Journals

Fourth Journey (MS 107/3/1-2)

12th October 1779


transcription

[12th October 1779]
12

schoon weer westelyke wind,
term: 60 - 76 - 55.

vond desen morgen in de brosse cosplaten, kleine robyntjes, egter niet groot of helder, en meest, so bros de rode stukken, dat sy veel in seer klein gruis veranderden.
vertrokken met den middag oostelyk aan, alles opdragend vlak veld 't selfde terrein, hou nog 't hoge tafelbergige namaqua land, twe en een halve myl op de regterhand, de rivier loopt langs 't selve, meest oost. sagen met den agtermiddag, eerst een daarna twe maalen twe rhinosters, synde koeien, met hun halfwassen kalf, dus 5 in het geheel; maakten jagt op deselve en kwetsten een dog kregen niets. kan ons getal niet regt bepalen also wy dagelyks meer bosjemans by ons krygen die van onse jagt leven en seer gedienstig zyn. [in margin:] n:b: na ses uren rydens
omtrent sons ondergang sag ik, dog ver en met myn sak telescoop, het eerste cameeleopard: hy kwam na ons toe in syn coers na de rivier somtyds stond hy stil en beweegde syn hals, op de ene dan op de andere syde als de mast van een schip dat op zee voor top en takel overhaald. een myner hottentotten had hem al gesien en hem bekruipende kwetste hem ligt, dog hy liep heen
pinar kwam juist van agter twe rinosters te jagen, in dat pad vervolgde het dier en myne honden agter hetselve insettende hoorde ik 't geblaf der honden en twe schoten. schoon de schemering al gevordert was, liep ik hebbende myne paarden agtergelaten, op het geblaf aan, en kwam met gansch donker en op 't sein schieten en vuurmaken by pinar een uur van de wagen, en vond dit schone en sonderlinge dier een der fraayste dat de natuur formeerd, dood. kon my niet genoeg versadigen hem te besien, met brandhouten voorgeligt zynde. de kleine kabas en koerikei waren my door heg en struik zynde 't vol doornbossen, nagelopen en by gebleven, schoon de hottentotten seiden dat 't dangereus was in den donker om de rhinosters, die hier veel zyn. liet twe hottentotten de wagen hier brengen, die middernagt kwam, verwonderende sig myne bovenlandsche hottentotten om 't meest over dit dier. de wind met den avond fors z:delyk en koud, so dat warm gelopen en dun gekleed veel koude leed tot de wagen kwam. hadden geen water als in myn watervat.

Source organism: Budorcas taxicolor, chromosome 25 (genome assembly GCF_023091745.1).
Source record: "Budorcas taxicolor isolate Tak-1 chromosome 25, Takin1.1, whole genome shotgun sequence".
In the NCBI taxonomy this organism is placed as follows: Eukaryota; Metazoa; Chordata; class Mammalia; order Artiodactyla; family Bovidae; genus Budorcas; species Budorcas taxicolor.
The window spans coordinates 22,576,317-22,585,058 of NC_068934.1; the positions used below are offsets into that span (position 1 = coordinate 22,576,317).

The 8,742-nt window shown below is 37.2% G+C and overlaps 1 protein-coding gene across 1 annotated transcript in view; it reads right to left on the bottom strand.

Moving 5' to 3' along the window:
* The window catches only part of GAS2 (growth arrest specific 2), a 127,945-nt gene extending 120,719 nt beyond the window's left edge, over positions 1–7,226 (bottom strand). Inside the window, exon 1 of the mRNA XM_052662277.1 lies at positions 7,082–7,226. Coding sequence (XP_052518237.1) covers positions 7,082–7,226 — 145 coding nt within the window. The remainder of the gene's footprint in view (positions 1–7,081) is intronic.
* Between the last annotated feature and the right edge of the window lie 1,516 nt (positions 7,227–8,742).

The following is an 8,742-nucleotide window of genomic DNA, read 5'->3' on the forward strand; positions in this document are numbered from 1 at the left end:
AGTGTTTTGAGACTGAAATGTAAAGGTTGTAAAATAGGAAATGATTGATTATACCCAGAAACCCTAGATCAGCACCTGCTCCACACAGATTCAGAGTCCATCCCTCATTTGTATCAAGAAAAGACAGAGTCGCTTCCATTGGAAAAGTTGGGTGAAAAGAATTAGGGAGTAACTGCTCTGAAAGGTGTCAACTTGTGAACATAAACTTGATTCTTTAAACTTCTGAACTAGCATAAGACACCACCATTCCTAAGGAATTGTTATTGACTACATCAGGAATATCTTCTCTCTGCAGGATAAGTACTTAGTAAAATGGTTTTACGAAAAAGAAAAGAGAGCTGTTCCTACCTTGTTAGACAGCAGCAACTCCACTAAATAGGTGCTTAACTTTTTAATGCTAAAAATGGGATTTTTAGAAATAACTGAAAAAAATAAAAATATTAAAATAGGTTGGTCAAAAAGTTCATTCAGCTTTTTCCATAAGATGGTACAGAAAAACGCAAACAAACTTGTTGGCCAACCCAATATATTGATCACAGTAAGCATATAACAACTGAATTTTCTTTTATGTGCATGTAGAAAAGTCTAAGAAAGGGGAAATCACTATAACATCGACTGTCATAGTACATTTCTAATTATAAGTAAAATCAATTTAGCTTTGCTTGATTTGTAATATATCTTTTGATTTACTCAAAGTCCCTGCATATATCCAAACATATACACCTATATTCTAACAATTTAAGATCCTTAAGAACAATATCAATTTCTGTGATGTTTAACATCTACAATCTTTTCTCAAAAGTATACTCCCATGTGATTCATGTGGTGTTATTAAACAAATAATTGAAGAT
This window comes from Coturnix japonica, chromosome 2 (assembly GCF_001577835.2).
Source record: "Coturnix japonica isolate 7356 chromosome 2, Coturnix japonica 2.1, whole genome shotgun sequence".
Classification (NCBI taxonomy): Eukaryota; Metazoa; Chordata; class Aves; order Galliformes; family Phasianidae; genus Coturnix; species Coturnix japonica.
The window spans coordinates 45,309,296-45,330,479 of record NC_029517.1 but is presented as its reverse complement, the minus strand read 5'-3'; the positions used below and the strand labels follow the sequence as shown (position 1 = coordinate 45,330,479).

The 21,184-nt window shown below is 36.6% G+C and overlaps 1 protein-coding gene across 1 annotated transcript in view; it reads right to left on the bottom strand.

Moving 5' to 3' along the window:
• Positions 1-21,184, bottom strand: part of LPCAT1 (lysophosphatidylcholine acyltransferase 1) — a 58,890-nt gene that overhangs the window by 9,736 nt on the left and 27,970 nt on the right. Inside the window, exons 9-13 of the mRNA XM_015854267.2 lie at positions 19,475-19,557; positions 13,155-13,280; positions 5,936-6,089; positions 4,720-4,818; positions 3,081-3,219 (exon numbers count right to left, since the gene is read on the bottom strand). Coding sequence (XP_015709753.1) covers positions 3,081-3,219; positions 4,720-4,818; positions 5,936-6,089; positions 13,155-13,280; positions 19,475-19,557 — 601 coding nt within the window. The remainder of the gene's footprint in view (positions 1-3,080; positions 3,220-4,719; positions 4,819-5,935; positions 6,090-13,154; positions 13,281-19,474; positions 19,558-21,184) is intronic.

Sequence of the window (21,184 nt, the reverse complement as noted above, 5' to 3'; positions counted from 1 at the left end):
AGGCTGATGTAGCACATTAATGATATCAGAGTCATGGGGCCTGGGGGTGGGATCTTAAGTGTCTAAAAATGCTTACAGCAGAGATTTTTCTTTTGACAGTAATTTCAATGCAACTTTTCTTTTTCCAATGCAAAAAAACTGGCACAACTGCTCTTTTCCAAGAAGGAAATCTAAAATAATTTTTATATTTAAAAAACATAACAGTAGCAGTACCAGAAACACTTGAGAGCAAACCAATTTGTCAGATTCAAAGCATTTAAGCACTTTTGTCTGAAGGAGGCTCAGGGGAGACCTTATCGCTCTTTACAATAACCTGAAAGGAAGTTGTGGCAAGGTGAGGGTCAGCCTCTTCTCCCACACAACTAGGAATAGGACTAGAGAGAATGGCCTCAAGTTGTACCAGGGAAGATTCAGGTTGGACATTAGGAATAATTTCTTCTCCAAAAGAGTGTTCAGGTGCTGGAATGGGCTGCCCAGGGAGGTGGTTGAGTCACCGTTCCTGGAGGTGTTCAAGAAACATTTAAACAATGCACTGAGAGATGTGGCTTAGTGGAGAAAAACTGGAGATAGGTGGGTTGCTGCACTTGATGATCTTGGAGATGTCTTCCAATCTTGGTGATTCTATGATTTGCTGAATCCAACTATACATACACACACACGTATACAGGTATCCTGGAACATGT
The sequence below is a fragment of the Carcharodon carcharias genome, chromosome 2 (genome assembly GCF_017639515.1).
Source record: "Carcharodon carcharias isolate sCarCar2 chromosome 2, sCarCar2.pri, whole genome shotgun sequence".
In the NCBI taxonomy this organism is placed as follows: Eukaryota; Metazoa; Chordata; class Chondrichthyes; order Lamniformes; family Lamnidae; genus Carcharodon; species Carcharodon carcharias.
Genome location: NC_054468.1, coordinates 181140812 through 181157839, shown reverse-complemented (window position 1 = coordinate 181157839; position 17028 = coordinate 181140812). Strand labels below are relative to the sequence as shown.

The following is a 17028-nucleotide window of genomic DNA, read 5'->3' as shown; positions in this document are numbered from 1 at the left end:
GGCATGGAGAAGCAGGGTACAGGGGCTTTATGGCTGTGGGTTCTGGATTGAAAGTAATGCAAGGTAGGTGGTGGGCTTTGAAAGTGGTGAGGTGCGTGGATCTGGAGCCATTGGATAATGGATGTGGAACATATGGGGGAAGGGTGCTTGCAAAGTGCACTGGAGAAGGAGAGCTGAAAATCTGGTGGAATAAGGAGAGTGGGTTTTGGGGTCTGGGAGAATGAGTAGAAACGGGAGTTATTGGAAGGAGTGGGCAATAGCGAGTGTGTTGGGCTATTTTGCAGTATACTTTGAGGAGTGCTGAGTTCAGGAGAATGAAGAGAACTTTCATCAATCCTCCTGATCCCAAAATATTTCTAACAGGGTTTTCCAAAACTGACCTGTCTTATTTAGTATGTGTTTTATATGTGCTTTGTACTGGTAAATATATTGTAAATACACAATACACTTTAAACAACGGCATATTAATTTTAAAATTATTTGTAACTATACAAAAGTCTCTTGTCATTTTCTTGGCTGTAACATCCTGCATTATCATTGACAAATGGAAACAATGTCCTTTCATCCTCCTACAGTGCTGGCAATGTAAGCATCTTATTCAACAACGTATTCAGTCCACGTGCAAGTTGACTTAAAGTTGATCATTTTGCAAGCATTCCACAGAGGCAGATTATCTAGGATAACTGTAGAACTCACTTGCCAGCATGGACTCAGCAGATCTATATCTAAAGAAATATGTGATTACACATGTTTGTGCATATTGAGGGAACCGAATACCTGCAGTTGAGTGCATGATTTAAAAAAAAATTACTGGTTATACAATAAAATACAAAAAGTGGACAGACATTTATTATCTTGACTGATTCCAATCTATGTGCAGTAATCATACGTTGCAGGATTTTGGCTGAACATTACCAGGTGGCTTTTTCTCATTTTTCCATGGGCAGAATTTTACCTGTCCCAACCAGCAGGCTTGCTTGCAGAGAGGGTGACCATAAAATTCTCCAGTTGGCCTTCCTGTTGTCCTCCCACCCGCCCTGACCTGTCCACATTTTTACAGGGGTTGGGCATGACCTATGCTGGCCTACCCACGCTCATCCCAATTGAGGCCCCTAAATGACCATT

translation

[12th October 1779]
12

Fine weather. Wind westerly.
Thermometer: 60-76-55.

This morning found small rubies in the brittle slabs of Cos. But they were neither large nor clear and the reddish particles were so brittle that most of them disintegrated into very fine grit.
Departed eastwards in the afternoon; everywhere the same terrain: flat, rising veld, still keeping the high table-top mountains of Namaqualand two and a half miles away on the right. The river runs alongside the same, mostly east.
This afternoon saw first once and then twice, a pair of rhinoceros, cows with their half-grown calf. Thus five in all. Hunted same and wounded one but got nothing.
Cannot accurately determine our numbers since every day we are joined by more Bushmen who live off our hunting, and most serviceable they are.
About sunset (N.B. after travelling for six hours) I saw the first giraffe, but far off and with my pocket telescope. He came towards us on his way to the river, at times standing still and moving his neck from side to side to the other like the mast of a ship that pitching strongly at sea. One of my Hottentots had already seen it, and stalking it, wounded it slightly but it got away. Pienar, who had been hunting two rhinoceros, came from behind, right into its path, followed the animal. Setting my dogs on the same I heard the dogs barking and two shots. Although the twilight was already advanced, having left my horse, I went on foot to the barking and came when it was completely dark up with Pienar who was making signals by shots and fires; this was an hour from the wagon. There I found this handsome and extraordinary animal, one of the most beautiful formed by nature, dead although not get enough sight for my satisfaction as it was illuminate by firewood. Young Cabas and Koerikei had followed and stayed by me up hill and down dale despite its being full of thornbushes. Although the Hottentots said was dangerous in the dark on account of the rhinoceroses, of which there are many her, I told two Hottentots to fetch the wagon that came at midnight My up-country Hottentots were the most astonished at the animal. In the evening a cold, brisk southerly wind came up and since I had become hot from walking, and being thinly clad, I suffered greatly from the cold until the wagon came. Had no water but for that in my water cask.